Inclusive learning

March 1, 2018

The opening statement by Robert A. Clifton and Alexandra Burnett that “Canadian universities seem to be more concerned about political correctness than educating students” was forewarning enough (“Too PC on teacher ID”, Opinion, 22 February).

The authors do not appear to believe that the experience of being educated is a fundamental part of the process of being educated. They do not seem to have ever experienced what happens when a teacher takes their prejudice into the classroom (my O‑level physics teacher would not acknowledge the presence of girls in the classroom). They have clearly never experienced being in a place where every single teacher is different from you and thinks your difference problematic (I left my first secondary school because schoolyard antisemitism was actively supported by self-declared Christian teachers).

But what is most outrageous is the tendentious linking of supporting and welcoming students from non-traditional contexts, or from groups that historically have been excluded from teaching (ethnic minorities) or wary of hostile reactions to their presence (ethnic minorities, LGBTQ and the socially disadvantaged), with producing poorer quality teachers. Nowhere do the authors provide the evidence for such a correlation. They merely glide into it and ask us to assume that it is people from those groups who are the teachers who make up “the bottom 25 per cent…able to teach only about six months’ worth” of curriculum content in a year.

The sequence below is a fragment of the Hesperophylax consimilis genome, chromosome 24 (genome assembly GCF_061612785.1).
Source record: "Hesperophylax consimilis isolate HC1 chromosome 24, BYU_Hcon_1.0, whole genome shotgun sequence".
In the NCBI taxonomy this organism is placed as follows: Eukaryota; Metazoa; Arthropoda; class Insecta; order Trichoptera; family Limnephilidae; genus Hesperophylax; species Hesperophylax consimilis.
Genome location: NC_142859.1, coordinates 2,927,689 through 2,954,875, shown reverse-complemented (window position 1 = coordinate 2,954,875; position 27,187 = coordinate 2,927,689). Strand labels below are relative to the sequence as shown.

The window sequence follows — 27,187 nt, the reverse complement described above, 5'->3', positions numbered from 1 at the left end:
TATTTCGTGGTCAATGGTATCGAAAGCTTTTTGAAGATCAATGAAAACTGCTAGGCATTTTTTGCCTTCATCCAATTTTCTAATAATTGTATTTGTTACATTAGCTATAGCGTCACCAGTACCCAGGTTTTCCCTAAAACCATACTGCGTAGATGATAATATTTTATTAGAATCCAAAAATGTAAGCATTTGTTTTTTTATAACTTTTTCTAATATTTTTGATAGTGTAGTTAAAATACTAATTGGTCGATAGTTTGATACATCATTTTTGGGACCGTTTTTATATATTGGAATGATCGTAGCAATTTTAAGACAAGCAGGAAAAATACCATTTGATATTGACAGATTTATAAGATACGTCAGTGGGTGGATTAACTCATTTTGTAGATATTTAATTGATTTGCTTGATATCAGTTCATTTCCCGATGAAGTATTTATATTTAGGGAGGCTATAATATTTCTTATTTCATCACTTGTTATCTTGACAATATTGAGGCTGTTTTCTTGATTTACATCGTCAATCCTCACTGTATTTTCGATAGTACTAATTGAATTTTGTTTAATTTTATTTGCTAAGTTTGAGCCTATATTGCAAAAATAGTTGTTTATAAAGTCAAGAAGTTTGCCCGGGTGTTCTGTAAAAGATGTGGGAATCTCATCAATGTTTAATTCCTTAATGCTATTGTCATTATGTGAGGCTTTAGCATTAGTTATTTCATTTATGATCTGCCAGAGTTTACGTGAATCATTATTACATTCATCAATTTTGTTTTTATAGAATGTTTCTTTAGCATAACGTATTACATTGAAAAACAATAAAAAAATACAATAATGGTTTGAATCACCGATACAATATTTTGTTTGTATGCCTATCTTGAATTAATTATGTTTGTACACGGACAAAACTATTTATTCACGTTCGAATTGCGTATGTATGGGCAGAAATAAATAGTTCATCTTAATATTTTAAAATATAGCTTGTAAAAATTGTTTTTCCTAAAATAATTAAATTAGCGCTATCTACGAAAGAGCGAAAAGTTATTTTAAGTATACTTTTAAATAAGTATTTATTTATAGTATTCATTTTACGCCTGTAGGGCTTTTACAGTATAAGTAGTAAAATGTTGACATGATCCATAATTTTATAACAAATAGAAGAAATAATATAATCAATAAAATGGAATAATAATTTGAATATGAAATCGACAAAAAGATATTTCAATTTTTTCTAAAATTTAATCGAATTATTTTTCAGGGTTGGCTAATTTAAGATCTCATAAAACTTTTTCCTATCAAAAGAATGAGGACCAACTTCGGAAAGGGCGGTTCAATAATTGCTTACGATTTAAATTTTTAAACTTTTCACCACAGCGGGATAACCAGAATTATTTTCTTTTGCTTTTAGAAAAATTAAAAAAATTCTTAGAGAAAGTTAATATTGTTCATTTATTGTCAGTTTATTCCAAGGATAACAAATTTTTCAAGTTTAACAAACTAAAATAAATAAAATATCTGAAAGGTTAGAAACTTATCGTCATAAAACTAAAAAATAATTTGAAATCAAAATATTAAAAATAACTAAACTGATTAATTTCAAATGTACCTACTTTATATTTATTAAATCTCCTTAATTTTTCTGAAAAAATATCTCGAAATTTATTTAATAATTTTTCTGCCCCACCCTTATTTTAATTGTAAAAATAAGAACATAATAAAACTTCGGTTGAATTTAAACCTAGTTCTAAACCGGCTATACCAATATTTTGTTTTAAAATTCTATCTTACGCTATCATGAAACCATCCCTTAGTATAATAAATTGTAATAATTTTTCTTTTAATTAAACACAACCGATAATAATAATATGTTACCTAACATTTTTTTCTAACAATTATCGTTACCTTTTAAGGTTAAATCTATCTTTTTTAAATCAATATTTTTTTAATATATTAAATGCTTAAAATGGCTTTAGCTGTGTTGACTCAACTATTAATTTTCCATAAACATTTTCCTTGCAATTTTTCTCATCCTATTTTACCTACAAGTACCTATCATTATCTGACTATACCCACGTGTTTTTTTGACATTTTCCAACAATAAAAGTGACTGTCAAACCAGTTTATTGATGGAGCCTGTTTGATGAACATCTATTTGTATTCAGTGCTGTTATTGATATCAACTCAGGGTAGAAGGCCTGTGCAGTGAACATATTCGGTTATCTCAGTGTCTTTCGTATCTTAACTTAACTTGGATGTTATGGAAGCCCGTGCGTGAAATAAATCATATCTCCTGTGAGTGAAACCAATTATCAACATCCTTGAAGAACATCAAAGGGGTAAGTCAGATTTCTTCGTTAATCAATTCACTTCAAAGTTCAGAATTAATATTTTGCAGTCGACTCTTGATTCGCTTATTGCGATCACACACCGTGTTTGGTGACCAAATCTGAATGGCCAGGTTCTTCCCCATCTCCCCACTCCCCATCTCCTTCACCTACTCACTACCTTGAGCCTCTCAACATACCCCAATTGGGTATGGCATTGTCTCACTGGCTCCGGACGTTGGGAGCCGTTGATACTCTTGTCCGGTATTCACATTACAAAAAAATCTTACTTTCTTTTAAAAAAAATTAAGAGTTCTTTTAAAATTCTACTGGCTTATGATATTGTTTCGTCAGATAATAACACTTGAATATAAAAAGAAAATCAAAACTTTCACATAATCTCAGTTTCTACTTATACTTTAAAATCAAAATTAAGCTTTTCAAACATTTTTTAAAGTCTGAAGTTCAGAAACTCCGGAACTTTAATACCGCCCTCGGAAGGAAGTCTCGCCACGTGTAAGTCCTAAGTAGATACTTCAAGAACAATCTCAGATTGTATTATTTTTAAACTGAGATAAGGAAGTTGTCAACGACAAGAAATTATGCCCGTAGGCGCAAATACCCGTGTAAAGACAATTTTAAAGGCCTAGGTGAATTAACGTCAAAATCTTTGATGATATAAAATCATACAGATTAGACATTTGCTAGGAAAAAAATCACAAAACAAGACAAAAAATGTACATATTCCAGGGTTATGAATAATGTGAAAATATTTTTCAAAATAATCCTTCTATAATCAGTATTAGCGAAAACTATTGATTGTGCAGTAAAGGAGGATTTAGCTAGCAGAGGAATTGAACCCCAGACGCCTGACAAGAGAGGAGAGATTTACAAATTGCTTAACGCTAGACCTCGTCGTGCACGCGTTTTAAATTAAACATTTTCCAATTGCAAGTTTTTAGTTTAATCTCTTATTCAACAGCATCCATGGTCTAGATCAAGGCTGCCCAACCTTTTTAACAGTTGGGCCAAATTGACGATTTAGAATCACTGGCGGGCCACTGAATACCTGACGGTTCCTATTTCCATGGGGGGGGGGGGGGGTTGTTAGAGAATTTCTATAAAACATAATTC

Nor have they taken into account the many, many studies that show that the students who do best on any kind of exam are those prepared for that exam; yet such preparation might not be available to students from some regions of Canada that experience underinvestment.

Farah Mendlesohn
Associate fellow of the Anglia Ruskin Centre for Science Fiction and Fantasy

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